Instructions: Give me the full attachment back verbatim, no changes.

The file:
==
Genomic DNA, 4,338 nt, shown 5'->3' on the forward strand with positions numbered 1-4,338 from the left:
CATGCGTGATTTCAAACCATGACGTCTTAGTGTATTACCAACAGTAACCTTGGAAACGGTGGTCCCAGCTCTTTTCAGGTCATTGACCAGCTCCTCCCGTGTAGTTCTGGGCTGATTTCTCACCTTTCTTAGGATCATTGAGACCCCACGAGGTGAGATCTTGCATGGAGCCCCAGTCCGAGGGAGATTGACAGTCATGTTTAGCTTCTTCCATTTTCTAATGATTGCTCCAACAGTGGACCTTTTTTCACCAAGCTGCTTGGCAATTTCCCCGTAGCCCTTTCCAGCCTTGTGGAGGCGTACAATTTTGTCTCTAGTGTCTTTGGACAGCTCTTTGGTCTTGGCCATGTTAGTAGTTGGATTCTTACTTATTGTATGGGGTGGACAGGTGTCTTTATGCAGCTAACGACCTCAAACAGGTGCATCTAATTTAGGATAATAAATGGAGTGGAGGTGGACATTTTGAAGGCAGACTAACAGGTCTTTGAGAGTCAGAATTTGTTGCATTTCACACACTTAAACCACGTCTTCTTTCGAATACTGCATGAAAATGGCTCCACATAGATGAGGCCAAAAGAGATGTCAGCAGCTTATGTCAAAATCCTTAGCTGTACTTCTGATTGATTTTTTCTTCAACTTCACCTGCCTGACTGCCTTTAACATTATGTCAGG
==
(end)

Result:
Genomic DNA, 4,338 nt, shown 5'->3' on the forward strand with positions numbered 1-4,338 from the left:
CATGCGTGATTTCAAACCATGACGTCTTAGTGTATTACCAACAGTAACCTTGGAAACGGTGGTCCCAGCTCTTTTCAGGTCATTGACCAGCTCCTCCCGTGTAGTTCTGGGCTGATTTCTCACCTTTCTTAGGATCATTGAGACCCCACGAGGTGAGATCTTGCATGGAGCCCCAGTCCGAGGGAGATTGACAGTCATGTTTAGCTTCTTCCATTTTCTAATGATTGCTCCAACAGTGGACCTTTTTTCACCAAGCTGCTTGGCAATTTCCCCGTAGCCCTTTCCAGCCTTGTGGAGGCGTACAATTTTGTCTCTAGTGTCTTTGGACAGCTCTTTGGTCTTGGCCATGTTAGTAGTTGGATTCTTACTTATTGTATGGGGTGGACAGGTGTCTTTATGCAGCTAACGACCTCAAACAGGTGCATCTAATTTAGGATAATAAATGGAGTGGAGGTGGACATTTTGAAGGCAGACTAACAGGTCTTTGAGAGTCAGAATTTGTTGCATTTCACACACTTAAACCACGTCTTCTTTCGAATACTGCATGAAAATGGCTCCACATAGATGAGGCCAAAAGAGATGTCAGCAGCTTATGTCAAAATCCTTAGCTGTACTTCTGATTGATTTTTTCTTCAACTTCACCTGCCTGACTGCCTTTAACATTATGTCAGG